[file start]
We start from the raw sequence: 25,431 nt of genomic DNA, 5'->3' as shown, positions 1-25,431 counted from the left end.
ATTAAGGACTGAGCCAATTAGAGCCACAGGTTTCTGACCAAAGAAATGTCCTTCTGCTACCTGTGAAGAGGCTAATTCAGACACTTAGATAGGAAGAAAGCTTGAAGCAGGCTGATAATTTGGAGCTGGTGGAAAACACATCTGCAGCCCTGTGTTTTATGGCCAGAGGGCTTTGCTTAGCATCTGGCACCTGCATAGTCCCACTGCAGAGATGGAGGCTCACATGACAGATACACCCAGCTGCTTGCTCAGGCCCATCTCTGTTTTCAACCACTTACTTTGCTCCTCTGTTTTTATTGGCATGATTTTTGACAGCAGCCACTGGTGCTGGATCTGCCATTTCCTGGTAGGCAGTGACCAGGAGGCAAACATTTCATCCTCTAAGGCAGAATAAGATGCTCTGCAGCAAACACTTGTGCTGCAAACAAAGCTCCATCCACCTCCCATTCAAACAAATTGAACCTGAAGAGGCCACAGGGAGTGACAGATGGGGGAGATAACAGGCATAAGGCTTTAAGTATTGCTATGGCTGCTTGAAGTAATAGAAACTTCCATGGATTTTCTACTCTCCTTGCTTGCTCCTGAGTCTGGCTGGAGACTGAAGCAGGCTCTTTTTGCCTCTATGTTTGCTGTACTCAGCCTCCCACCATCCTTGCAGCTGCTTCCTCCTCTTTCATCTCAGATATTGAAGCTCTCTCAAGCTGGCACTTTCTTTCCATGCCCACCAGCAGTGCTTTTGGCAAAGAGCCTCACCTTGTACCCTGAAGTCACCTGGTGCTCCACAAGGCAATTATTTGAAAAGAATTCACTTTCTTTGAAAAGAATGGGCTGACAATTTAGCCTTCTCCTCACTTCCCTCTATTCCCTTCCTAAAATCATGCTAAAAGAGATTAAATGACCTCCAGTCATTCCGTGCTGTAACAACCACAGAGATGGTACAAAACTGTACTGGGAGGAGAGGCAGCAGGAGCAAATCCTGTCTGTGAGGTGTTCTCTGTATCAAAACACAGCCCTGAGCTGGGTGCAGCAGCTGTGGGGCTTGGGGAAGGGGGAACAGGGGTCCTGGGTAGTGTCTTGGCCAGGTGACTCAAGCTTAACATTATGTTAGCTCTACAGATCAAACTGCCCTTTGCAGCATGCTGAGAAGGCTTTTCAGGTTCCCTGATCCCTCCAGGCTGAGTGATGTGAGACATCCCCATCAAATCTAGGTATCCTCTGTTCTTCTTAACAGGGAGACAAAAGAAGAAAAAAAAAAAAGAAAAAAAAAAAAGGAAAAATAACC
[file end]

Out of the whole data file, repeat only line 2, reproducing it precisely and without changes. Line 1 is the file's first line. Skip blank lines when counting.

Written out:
ATTAAGGACTGAGCCAATTAGAGCCACAGGTTTCTGACCAAAGAAATGTCCTTCTGCTACCTGTGAAGAGGCTAATTCAGACACTTAGATAGGAAGAAAGCTTGAAGCAGGCTGATAATTTGGAGCTGGTGGAAAACACATCTGCAGCCCTGTGTTTTATGGCCAGAGGGCTTTGCTTAGCATCTGGCACCTGCATAGTCCCACTGCAGAGATGGAGGCTCACATGACAGATACACCCAGCTGCTTGCTCAGGCCCATCTCTGTTTTCAACCACTTACTTTGCTCCTCTGTTTTTATTGGCATGATTTTTGACAGCAGCCACTGGTGCTGGATCTGCCATTTCCTGGTAGGCAGTGACCAGGAGGCAAACATTTCATCCTCTAAGGCAGAATAAGATGCTCTGCAGCAAACACTTGTGCTGCAAACAAAGCTCCATCCACCTCCCATTCAAACAAATTGAACCTGAAGAGGCCACAGGGAGTGACAGATGGGGGAGATAACAGGCATAAGGCTTTAAGTATTGCTATGGCTGCTTGAAGTAATAGAAACTTCCATGGATTTTCTACTCTCCTTGCTTGCTCCTGAGTCTGGCTGGAGACTGAAGCAGGCTCTTTTTGCCTCTATGTTTGCTGTACTCAGCCTCCCACCATCCTTGCAGCTGCTTCCTCCTCTTTCATCTCAGATATTGAAGCTCTCTCAAGCTGGCACTTTCTTTCCATGCCCACCAGCAGTGCTTTTGGCAAAGAGCCTCACCTTGTACCCTGAAGTCACCTGGTGCTCCACAAGGCAATTATTTGAAAAGAATTCACTTTCTTTGAAAAGAATGGGCTGACAATTTAGCCTTCTCCTCACTTCCCTCTATTCCCTTCCTAAAATCATGCTAAAAGAGATTAAATGACCTCCAGTCATTCCGTGCTGTAACAACCACAGAGATGGTACAAAACTGTACTGGGAGGAGAGGCAGCAGGAGCAAATCCTGTCTGTGAGGTGTTCTCTGTATCAAAACACAGCCCTGAGCTGGGTGCAGCAGCTGTGGGGCTTGGGGAAGGGGGAACAGGGGTCCTGGGTAGTGTCTTGGCCAGGTGACTCAAGCTTAACATTATGTTAGCTCTACAGATCAAACTGCCCTTTGCAGCATGCTGAGAAGGCTTTTCAGGTTCCCTGATCCCTCCAGGCTGAGTGATGTGAGACATCCCCATCAAATCTAGGTATCCTCTGTTCTTCTTAACAGGGAGACAAAAGAAGAAAAAAAAAAAAGAAAAAAAAAAAAGGAAAAATAACC